Movie Review: Rememory (2017)

Memories. Images in our minds depicting things that have happened in our lives. They can be of happy moments; a birthday party, you playing with you pet, your first kiss, etc. But they can also show some of the worse moments in your life like the time you broke your arm, or the funeral of a loved one. Memories, good and bad.

Ladies and gentlemen… “Rememory”.

Before his untimely death, Gordon Dunn (Martin Donovan) invented a machine that let you record a person’s memories so they could be played back in full detail. The machine is soon found and used by Sam Bloom (Peter Dinklage) to try to find out how and why Dunn died. This leads him onto a trail that forces him to confront Dunn’s old patients, as well as his own troubled past. So now we have a plot with a really interesting concept and just average execution. We have a very strong concept here to explore humanity, to create something truly compelling, and at times they do get right to that edge, even reaching a little bit into it… but in the long run it isn’t as compelling as it should be. It has moments of really good drama that touch on the potential of the concept, but if we’re talking about the plot as a whole, then it’s just fine. They scratch the surface, and occasionally strike copper, but in the end… it’s all kind of forgettable (HA!).

The characters here range from pretty good to just bland and uninteresting. Peter Dinklage plays Sam Bloom, the guy looking into Dunn’s death. Something happened to him in the past that still haunts him to this day, and it’s interesting to see how it messes with his mind even though it’s been some time since that event. They don’t touch on it perfectly, but it’s actually decently handled. And Dinklage is really good in the role. Then we have Julia Ormond as Carolyn, the wife of the deceased Dunn. She’s vulnerable, but not weak. Sad, but not constantly crying. And Ormond is really good in the role. Then we have Martin Donovan as Gordon Dunn, who we see mostly in flashbacks. He’s a good-hearted guy who may have made a slight misstep or two in his life. And Donovan is really good in the role. Then the final one I want to talk about in more detail is Anton Yelchin (may he rest in peace) as Todd, one of Dunn’s patients that Sam has to talk to. He’s not in the movie much, but he leaves the biggest impression of all the characters/actors. He’s damaged and intense, you can clearly see that the memory experiments have taken a toll on him. And Yelchin (despite his brief appearance) is fantastic in the role. Then we get some great supporting performances from Henry Ian Cusick, Scott Hylands, Evelyne Brochu, Chad Krowchuk, and more.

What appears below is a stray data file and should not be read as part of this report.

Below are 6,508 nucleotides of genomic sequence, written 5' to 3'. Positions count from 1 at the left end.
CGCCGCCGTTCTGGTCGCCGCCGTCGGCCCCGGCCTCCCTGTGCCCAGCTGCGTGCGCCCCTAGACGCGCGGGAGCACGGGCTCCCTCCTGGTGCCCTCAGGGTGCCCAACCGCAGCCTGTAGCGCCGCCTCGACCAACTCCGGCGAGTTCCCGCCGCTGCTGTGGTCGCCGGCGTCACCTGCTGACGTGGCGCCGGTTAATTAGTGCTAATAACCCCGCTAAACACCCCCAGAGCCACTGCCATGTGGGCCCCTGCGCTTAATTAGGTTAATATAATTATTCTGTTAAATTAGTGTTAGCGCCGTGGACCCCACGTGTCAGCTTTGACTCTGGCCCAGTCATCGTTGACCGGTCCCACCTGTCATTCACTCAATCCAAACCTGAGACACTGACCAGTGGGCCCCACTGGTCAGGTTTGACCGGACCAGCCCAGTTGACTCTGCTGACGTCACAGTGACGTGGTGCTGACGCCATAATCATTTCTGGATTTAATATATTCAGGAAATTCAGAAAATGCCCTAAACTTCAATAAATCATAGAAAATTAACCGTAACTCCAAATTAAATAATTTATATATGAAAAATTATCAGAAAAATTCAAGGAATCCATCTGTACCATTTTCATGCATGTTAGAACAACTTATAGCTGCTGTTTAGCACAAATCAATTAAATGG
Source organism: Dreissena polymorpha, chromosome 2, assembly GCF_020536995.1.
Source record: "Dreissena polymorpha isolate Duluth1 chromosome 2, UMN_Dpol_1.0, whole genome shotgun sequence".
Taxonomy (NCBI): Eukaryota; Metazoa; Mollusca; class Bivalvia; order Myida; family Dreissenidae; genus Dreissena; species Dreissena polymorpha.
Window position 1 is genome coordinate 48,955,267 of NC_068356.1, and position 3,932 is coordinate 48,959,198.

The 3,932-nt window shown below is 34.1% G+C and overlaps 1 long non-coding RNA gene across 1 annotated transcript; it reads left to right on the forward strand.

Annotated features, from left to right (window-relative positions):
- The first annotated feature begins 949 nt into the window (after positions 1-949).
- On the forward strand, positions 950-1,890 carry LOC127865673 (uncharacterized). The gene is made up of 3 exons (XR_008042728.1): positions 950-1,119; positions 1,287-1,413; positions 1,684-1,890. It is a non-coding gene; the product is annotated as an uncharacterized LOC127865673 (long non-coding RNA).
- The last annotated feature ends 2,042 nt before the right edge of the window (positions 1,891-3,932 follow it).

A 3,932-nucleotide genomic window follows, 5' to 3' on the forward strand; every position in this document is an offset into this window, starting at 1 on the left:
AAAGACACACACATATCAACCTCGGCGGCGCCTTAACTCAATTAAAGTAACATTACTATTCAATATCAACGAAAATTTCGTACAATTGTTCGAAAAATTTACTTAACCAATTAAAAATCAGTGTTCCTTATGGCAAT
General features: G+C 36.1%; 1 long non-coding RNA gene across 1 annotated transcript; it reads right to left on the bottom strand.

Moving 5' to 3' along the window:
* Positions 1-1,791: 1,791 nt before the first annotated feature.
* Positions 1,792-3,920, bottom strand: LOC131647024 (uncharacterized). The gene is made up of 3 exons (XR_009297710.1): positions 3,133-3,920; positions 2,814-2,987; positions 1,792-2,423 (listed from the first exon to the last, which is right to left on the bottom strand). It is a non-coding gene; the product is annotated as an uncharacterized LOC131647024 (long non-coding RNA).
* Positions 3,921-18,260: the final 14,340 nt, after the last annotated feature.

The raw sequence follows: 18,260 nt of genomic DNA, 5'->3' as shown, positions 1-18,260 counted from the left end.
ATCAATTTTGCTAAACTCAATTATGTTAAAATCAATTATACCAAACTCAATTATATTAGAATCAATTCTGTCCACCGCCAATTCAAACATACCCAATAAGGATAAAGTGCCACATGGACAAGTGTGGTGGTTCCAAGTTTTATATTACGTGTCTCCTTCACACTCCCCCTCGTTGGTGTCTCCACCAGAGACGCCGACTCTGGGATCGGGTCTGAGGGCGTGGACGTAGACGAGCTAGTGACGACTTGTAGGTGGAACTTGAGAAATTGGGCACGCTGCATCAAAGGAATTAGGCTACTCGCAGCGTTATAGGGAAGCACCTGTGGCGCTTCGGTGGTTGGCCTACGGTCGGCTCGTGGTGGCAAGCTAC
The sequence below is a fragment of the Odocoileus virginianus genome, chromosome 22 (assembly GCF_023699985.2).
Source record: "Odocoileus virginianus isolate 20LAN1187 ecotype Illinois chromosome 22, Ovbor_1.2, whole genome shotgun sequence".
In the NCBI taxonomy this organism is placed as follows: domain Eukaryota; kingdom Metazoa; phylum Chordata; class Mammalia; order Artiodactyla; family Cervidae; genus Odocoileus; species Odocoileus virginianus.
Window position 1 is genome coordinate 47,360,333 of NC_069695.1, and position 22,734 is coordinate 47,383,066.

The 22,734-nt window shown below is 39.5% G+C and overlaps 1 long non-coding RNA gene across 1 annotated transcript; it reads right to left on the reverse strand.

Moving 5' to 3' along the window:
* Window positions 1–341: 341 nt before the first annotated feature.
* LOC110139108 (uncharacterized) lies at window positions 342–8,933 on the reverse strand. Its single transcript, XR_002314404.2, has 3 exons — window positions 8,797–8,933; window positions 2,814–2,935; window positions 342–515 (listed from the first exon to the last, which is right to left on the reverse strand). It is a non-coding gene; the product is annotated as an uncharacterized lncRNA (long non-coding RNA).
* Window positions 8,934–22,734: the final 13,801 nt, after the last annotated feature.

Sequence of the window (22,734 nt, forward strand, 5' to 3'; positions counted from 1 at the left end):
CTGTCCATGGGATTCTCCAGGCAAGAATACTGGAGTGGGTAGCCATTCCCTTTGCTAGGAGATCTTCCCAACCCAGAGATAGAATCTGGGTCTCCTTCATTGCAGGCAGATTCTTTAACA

The score for the movie was composed by Gregory Tripi and it was… a mixed bag. It’s heavily synthesized and electronic, which is no problem at all. Some tracks were pretty good and worked well for their scenes/moments. But a lot of it felt mediocrely composed and overall didn’t always fit with their scenes, and it distracted a bit from their respective scenes/moments. So the score here is… meh.

This movie was directed by Mark Palansky and I think he did an okay job. The camera is still and it’s shot smoothly, which makes it look pretty nice. There’s not really any tension in the direction here, which is a little sad when the movie is listed as a “thriller”. But there is at least enough energy and cool style to keep it from feeling boring.

This movie has gotten some mixed reception On Rotten Tomatoes it has a 22% positive rating. On Metacritic it has a score of 48/100. And on imdb.com it has a score of 6,2/10.

“Rememory” is far from perfect, but it’s still an enjoyable little sci-fi movie with an interesting concept. It has a meh plot, okay characters, really good performances, meh music, and okay directing. As previously mentioned, the plot isn’t as great as the concept, several of the characters are uninteresting, the music isn’t great, and the directing lacks tension. Time for my final score. *Ahem*. My final score for “Rememory” is a 7,78/10. So while quite flawed, it is actually worth renting.

My review of “Rememory” is now completed.

Already forgetting it…

Movie Review: Dark City (1998)

You know how we all want weird, original movies? Yeah, sometimes that happens.